[quote="St_Stephen, post:1, topic:306892"]
Hello, I'm new on CAF and this is the first time I've posted in this forum. I've wanted to find the answer to this question for a long time.
Some protestants belief that we should only believe what's found in the Bible. They don't accept Sacred Tradition. If we should only believe what's in the Bible how did the first christians know what to believe? The church came first not the Bible. Without a Bible how did the first christians know what to believe? I believe the church came about on the first Pentecost. Do protestants think that the church's start was delayed until the Bible was produced? If they do what do they believe happened in the hiatus between Christ's Ascension and the production of the Bible?
What I'm saying is that what christians believe must have come from the oral tradition from the time of the apsotles. How can protestants say everything we need to believe can only be found in the Bible and reject Sacred Tradition?
One of the claims that the Protestants make when setting us Catholics down to show us how our Church is adjudged by the Bible is it's inerrancy. The Protestants over look one simple fact, they have no basis in declaring inerrancy since they can't appeal to any authority for the claim other than the Catholic Church who declared it first. Fr Ronald Knox makes the observation in his book "The Belief of Catholics" circ. 1927 that: "...for a religious connection which claims no infallibility for itself can hardly be justified in investing the Bible with inerrancy!"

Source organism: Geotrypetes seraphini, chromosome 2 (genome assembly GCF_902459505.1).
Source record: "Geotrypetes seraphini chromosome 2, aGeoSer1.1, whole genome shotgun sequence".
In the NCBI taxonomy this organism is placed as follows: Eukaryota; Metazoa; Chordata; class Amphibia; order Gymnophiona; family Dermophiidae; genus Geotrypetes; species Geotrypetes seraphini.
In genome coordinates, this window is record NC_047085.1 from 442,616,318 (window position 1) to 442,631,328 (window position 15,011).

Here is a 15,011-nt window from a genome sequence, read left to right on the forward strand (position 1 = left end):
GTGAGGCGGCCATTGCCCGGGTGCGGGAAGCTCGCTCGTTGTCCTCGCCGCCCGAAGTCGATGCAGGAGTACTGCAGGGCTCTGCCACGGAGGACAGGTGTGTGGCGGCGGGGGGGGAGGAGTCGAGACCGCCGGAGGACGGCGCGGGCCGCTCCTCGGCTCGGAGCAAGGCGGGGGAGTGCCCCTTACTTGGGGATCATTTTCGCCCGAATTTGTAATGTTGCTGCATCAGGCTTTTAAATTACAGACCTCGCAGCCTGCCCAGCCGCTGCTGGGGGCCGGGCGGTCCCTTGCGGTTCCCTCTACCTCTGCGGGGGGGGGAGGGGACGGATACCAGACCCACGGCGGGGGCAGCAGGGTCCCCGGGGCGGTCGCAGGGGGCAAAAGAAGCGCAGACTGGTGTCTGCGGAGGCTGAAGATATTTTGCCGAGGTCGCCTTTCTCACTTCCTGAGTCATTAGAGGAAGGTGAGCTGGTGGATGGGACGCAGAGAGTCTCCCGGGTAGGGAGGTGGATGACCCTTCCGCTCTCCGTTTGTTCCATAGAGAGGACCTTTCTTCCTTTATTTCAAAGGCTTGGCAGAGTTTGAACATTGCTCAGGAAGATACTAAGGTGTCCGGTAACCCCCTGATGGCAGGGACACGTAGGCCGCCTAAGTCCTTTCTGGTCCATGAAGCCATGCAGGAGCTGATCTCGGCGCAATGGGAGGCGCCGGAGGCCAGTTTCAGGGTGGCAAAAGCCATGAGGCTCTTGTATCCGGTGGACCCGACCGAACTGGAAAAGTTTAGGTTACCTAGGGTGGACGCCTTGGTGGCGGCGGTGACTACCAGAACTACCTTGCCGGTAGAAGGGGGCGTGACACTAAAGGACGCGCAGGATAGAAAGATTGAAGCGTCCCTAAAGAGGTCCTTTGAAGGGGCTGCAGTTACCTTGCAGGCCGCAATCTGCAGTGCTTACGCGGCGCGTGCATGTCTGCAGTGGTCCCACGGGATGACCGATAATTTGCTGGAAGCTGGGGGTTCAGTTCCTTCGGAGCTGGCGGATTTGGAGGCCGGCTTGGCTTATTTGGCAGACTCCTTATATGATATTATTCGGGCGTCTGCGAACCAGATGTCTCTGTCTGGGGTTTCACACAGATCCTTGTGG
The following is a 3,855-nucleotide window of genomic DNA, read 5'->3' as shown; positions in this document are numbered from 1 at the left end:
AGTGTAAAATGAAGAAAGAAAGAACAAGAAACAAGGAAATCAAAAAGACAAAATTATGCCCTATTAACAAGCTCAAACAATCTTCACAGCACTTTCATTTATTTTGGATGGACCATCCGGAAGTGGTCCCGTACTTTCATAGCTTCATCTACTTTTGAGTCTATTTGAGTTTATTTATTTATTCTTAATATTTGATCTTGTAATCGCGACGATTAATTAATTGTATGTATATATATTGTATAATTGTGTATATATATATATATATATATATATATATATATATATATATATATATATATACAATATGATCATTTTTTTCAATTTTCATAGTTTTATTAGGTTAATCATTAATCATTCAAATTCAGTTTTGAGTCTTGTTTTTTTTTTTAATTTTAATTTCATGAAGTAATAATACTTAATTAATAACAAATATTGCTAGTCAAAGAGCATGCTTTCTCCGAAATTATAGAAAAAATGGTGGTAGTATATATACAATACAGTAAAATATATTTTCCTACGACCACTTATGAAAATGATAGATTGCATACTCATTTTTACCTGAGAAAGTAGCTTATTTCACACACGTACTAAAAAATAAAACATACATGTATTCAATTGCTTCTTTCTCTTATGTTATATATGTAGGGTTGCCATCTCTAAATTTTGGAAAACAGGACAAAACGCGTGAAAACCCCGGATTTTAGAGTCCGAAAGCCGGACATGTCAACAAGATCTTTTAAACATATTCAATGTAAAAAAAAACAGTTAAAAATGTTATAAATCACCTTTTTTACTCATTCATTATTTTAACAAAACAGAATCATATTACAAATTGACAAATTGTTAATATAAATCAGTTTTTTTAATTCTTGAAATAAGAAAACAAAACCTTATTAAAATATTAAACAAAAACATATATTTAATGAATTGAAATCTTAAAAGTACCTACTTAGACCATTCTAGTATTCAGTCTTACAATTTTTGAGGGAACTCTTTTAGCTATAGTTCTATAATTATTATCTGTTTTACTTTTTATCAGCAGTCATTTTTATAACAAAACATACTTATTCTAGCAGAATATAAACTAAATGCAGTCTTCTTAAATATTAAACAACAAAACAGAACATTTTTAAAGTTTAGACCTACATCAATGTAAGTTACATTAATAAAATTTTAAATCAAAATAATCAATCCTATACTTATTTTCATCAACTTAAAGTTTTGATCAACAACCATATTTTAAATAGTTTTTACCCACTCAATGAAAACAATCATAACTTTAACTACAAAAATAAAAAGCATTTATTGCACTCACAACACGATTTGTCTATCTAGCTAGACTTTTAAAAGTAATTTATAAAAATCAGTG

He further declares that "For three centuries the true issue between the two parties was obscured, owing to the preposterous action of the Protestants in admiring Biblical inspiration. The Bible, it appeared was common ground between the combatants, the Bible, therefore, was the arena of the struggle; from it the controversialist, like David at the brook, must pick up texts to sling at his adversary. In fact, of course, the Protestant had no conceivable right to base any arguments on the inspiration of the Bible, for the inspiration of the Bible was a doctrine which had been believed, before the Reformation, on the mere authority of the Church; it rested on exactly the same basis as the doctrine of Transubstantiation. Protestantism repudiated Transubstantiation, and in doing so repudiated the authority of the Church; and then, witrhout a shred of logic, calmly went on believing in the inspiration of the Bible, as if nothing had happened!"
One can do no better than stating these facts as did the late Fr. Ronald Knox. Sola scriptura therefore falls on the side of a logical fallacy. For the Potestant finds himself confronted once again with those apodictic time bombs awaiting a later date to become more excplicit. As they do, the sandy basis of Protestantism is more and more apparent as the clear streams of logic wash out more of the structure from underneath it.